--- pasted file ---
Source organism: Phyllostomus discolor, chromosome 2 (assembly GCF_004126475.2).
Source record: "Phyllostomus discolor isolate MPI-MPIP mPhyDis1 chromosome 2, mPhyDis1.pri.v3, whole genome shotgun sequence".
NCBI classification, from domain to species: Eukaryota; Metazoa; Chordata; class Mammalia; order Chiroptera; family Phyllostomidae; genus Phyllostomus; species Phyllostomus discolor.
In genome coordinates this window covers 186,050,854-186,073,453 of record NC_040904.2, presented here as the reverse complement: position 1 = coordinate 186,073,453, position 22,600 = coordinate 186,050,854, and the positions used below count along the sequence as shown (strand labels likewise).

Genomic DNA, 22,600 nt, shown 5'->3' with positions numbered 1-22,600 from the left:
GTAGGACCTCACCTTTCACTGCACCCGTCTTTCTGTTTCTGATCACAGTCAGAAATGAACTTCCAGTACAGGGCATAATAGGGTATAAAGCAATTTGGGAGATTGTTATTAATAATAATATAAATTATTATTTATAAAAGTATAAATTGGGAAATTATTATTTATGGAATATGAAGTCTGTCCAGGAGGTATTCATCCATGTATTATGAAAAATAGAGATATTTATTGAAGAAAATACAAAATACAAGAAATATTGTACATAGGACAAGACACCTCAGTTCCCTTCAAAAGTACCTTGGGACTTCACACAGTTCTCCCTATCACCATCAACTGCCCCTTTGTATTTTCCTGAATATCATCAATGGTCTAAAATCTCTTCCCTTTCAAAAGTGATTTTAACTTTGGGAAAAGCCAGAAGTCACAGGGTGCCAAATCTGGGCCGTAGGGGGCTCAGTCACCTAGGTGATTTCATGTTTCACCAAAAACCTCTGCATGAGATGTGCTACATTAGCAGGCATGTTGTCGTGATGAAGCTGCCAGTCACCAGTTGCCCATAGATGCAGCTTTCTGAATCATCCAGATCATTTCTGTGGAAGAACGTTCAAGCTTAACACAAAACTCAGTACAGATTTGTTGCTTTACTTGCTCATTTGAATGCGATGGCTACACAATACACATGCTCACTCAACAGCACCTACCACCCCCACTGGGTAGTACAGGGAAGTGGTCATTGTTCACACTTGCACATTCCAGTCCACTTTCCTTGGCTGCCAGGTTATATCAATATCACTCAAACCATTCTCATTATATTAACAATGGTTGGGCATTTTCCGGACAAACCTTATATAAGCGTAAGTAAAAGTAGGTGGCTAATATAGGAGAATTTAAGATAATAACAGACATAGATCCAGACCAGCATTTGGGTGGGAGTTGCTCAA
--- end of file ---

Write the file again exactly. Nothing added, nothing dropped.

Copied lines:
Source organism: Phyllostomus discolor, chromosome 2 (assembly GCF_004126475.2).
Source record: "Phyllostomus discolor isolate MPI-MPIP mPhyDis1 chromosome 2, mPhyDis1.pri.v3, whole genome shotgun sequence".
NCBI classification, from domain to species: Eukaryota; Metazoa; Chordata; class Mammalia; order Chiroptera; family Phyllostomidae; genus Phyllostomus; species Phyllostomus discolor.
In genome coordinates this window covers 186,050,854-186,073,453 of record NC_040904.2, presented here as the reverse complement: position 1 = coordinate 186,073,453, position 22,600 = coordinate 186,050,854, and the positions used below count along the sequence as shown (strand labels likewise).

Genomic DNA, 22,600 nt, shown 5'->3' with positions numbered 1-22,600 from the left:
GTAGGACCTCACCTTTCACTGCACCCGTCTTTCTGTTTCTGATCACAGTCAGAAATGAACTTCCAGTACAGGGCATAATAGGGTATAAAGCAATTTGGGAGATTGTTATTAATAATAATATAAATTATTATTTATAAAAGTATAAATTGGGAAATTATTATTTATGGAATATGAAGTCTGTCCAGGAGGTATTCATCCATGTATTATGAAAAATAGAGATATTTATTGAAGAAAATACAAAATACAAGAAATATTGTACATAGGACAAGACACCTCAGTTCCCTTCAAAAGTACCTTGGGACTTCACACAGTTCTCCCTATCACCATCAACTGCCCCTTTGTATTTTCCTGAATATCATCAATGGTCTAAAATCTCTTCCCTTTCAAAAGTGATTTTAACTTTGGGAAAAGCCAGAAGTCACAGGGTGCCAAATCTGGGCCGTAGGGGGCTCAGTCACCTAGGTGATTTCATGTTTCACCAAAAACCTCTGCATGAGATGTGCTACATTAGCAGGCATGTTGTCGTGATGAAGCTGCCAGTCACCAGTTGCCCATAGATGCAGCTTTCTGAATCATCCAGATCATTTCTGTGGAAGAACGTTCAAGCTTAACACAAAACTCAGTACAGATTTGTTGCTTTACTTGCTCATTTGAATGCGATGGCTACACAATACACATGCTCACTCAACAGCACCTACCACCCCCACTGGGTAGTACAGGGAAGTGGTCATTGTTCACACTTGCACATTCCAGTCCACTTTCCTTGGCTGCCAGGTTATATCAATATCACTCAAACCATTCTCATTATATTAACAATGGTTGGGCATTTTCCGGACAAACCTTATATAAGCGTAAGTAAAAGTAGGTGGCTAATATAGGAGAATTTAAGATAATAACAGACATAGATCCAGACCAGCATTTGGGTGGGAGTTGCTCAA